Thomas Shaw Brandreth
Early life and education
Brandreth was the son of a Cheshire physician, Joseph Brandreth. He studied at Eton and received a BA from Trinity College, Cambridge in 1810 as Second Wrangler, second Smith's Prizeman, and chancellor's medalist, attesting to his keen intelligence. He received his MA in 1813, and was subsequently elected to a fellowship at Trinity and called to the bar. He entered legal practice at Liverpool, but was much diverted from advancement by his interest in inventions.
Elected a Fellow of the Royal Society in 1821 for mathematical achievements, he had by that time invented a logometer (an early slide rule), and went on to design and patent a friction wheel and a clock escapement. These achievements led him into friendship with George Stephenson, and he played a role in the survey and engineering of the Liverpool and Manchester Railway, particularly the crossing of Chat Moss. However, he resigned as a director of the line shortly before its completion.
In the early days of railroading, it was by no means clear that the steam locomotive would come to be the principal form of propulsion for trains. Brandreth invented a machine which used a horse galloping on a treadmill as its source of motive power. A prototype, the Cycloped, participated in the Rainhill Trials in 1829, but it had to be withdrawn when the horse broke through the floor of the machine. In any case, the trials proved the superiority of steam motive power in all but exceptional circumstances.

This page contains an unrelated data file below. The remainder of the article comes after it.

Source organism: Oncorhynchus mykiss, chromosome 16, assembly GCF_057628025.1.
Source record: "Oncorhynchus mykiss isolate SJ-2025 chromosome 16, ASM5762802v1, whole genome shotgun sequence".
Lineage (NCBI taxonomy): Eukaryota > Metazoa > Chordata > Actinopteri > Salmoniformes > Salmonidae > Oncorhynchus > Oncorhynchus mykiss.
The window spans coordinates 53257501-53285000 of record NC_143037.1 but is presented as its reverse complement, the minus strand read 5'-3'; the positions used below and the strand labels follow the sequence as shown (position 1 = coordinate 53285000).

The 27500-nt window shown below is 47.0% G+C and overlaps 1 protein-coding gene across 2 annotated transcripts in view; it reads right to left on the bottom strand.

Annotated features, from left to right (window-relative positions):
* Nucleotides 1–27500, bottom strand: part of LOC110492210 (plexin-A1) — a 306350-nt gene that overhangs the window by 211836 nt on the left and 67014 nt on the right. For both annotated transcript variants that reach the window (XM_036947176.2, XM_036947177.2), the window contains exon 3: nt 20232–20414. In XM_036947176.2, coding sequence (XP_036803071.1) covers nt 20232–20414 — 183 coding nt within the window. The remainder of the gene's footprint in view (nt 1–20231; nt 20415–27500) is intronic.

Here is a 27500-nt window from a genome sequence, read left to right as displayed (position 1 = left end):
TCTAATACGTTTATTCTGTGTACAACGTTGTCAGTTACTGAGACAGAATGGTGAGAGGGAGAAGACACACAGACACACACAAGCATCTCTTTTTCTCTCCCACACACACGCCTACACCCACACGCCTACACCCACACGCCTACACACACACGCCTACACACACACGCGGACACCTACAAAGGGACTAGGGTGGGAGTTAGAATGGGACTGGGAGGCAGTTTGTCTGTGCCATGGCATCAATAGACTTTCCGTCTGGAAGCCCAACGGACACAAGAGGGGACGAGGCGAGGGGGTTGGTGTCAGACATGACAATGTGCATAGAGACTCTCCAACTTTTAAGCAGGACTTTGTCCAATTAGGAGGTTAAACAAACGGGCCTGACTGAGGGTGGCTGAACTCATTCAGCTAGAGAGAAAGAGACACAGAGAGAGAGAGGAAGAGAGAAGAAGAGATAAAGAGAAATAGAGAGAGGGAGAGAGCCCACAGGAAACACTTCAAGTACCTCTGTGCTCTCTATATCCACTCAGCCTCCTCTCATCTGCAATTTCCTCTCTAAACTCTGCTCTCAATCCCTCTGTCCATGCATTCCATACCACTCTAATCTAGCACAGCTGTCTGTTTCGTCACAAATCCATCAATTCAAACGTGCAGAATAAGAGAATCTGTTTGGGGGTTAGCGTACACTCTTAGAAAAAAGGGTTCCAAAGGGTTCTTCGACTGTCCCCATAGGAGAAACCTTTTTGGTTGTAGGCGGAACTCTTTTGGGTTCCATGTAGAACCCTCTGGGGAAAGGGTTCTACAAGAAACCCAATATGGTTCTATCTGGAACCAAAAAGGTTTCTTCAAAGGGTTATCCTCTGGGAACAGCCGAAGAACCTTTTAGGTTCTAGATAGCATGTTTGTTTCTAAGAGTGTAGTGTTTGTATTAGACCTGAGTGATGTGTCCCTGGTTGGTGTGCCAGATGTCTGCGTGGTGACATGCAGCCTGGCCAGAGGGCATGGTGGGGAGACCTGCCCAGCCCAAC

Family, judicial office, and Homer
Brandreth married a Harriet Byrom, of Fairview (a suburb of Liverpool), in 1822, by whom he had two daughters and five sons, among them Thomas Brandreth, a distinguished naval officer. A move to London further diminished his legal practice, and he ultimately declined the offer of a judgeship in Jamaica and retired to Worthing and devoted himself to the education of his children.
In retirement, he again took up the study of classical literature, and made a lengthy inquiry into the use of the digamma in the works of Homer. His studies were published in 1844 as A Dissertation on the Metre of Homer; and reflected in an edition of the Iliad with digammas. This was followed by a well-received translation of the Iliad into blank verse in 1846. Brandreth died in Worthing in 1873. He took an interest of local affairs, becoming a justice of the peace for West Sussex and taking a hand in the improvement of the town's infrastructure.
- "Brandreth, Thomas Shaw". A Cambridge Alumni Database. University of Cambridge.
- Lane-Poole, Stanley (2004). "Brandreth, Thomas Shaw (1788–1873)". In rev. R. C. Cox. Oxford Dictionary of National Biography. Oxford University Press. Retrieved 2007-04-13.